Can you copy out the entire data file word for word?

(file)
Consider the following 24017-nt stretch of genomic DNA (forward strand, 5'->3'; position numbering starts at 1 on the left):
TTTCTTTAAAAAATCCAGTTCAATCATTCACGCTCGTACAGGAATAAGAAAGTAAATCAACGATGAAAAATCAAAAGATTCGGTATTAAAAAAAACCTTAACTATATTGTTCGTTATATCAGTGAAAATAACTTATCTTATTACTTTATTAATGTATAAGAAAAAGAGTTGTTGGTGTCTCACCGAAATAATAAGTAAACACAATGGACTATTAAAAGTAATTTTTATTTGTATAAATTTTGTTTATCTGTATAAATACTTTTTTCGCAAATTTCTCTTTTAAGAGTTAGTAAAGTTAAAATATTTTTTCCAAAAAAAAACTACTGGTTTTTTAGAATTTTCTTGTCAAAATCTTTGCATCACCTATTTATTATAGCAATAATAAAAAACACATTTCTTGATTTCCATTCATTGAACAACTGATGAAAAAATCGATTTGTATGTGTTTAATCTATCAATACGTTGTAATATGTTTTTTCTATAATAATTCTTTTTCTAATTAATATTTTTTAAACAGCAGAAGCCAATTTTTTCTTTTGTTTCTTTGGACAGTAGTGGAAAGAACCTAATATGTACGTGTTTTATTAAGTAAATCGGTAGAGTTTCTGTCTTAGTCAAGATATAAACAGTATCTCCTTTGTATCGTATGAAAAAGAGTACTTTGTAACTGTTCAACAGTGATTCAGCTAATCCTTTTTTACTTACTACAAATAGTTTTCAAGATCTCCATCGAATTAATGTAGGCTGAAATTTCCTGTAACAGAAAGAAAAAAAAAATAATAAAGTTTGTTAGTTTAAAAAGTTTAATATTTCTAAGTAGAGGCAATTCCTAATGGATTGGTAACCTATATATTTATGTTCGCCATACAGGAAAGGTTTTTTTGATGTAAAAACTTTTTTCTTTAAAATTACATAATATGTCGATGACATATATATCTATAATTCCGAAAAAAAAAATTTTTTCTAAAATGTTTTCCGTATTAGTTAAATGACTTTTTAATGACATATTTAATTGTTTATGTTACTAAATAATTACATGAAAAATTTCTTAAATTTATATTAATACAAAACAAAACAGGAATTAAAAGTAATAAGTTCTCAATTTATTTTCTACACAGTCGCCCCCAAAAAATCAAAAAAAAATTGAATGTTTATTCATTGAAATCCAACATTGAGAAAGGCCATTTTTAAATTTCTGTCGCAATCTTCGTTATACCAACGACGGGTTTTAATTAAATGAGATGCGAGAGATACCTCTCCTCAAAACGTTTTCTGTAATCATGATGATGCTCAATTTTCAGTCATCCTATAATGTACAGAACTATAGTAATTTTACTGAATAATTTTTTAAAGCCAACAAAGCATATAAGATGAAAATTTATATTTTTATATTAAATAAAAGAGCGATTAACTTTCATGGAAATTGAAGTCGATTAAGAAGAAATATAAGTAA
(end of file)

Consider the following 24017-nt stretch of genomic DNA (forward strand, 5'->3'; position numbering starts at 1 on the left):
TTTCTTTAAAAAATCCAGTTCAATCATTCACGCTCGTACAGGAATAAGAAAGTAAATCAACGATGAAAAATCAAAAGATTCGGTATTAAAAAAAACCTTAACTATATTGTTCGTTATATCAGTGAAAATAACTTATCTTATTACTTTATTAATGTATAAGAAAAAGAGTTGTTGGTGTCTCACCGAAATAATAAGTAAACACAATGGACTATTAAAAGTAATTTTTATTTGTATAAATTTTGTTTATCTGTATAAATACTTTTTTCGCAAATTTCTCTTTTAAGAGTTAGTAAAGTTAAAATATTTTTTCCAAAAAAAAACTACTGGTTTTTTAGAATTTTCTTGTCAAAATCTTTGCATCACCTATTTATTATAGCAATAATAAAAAACACATTTCTTGATTTCCATTCATTGAACAACTGATGAAAAAATCGATTTGTATGTGTTTAATCTATCAATACGTTGTAATATGTTTTTTCTATAATAATTCTTTTTCTAATTAATATTTTTTAAACAGCAGAAGCCAATTTTTTCTTTTGTTTCTTTGGACAGTAGTGGAAAGAACCTAATATGTACGTGTTTTATTAAGTAAATCGGTAGAGTTTCTGTCTTAGTCAAGATATAAACAGTATCTCCTTTGTATCGTATGAAAAAGAGTACTTTGTAACTGTTCAACAGTGATTCAGCTAATCCTTTTTTACTTACTACAAATAGTTTTCAAGATCTCCATCGAATTAATGTAGGCTGAAATTTCCTGTAACAGAAAGAAAAAAAAAATAATAAAGTTTGTTAGTTTAAAAAGTTTAATATTTCTAAGTAGAGGCAATTCCTAATGGATTGGTAACCTATATATTTATGTTCGCCATACAGGAAAGGTTTTTTTGATGTAAAAACTTTTTTCTTTAAAATTACATAATATGTCGATGACATATATATCTATAATTCCGAAAAAAAAAATTTTTTCTAAAATGTTTTCCGTATTAGTTAAATGACTTTTTAATGACATATTTAATTGTTTATGTTACTAAATAATTACATGAAAAATTTCTTAAATTTATATTAATACAAAACAAAACAGGAATTAAAAGTAATAAGTTCTCAATTTATTTTCTACACAGTCGCCCCCAAAAAATCAAAAAAAAATTGAATGTTTATTCATTGAAATCCAACATTGAGAAAGGCCATTTTTAAATTTCTGTCGCAATCTTCGTTATACCAACGACGGGTTTTAATTAAATGAGATGCGAGAGATACCTCTCCTCAAAACGTTTTCTGTAATCATGATGATGCTCAATTTTCAGTCATCCTATAATGTACAGAACTATAGTAATTTTACTGAATAATTTTTTAAAGCCAACAAAGCATATAAGATGAAAATTTATATTTTTATATTAAATAAAAGAGCGATTAACTTTCATGGAAATTGAAGTCGATTAAGAAGAAATATAAGTAA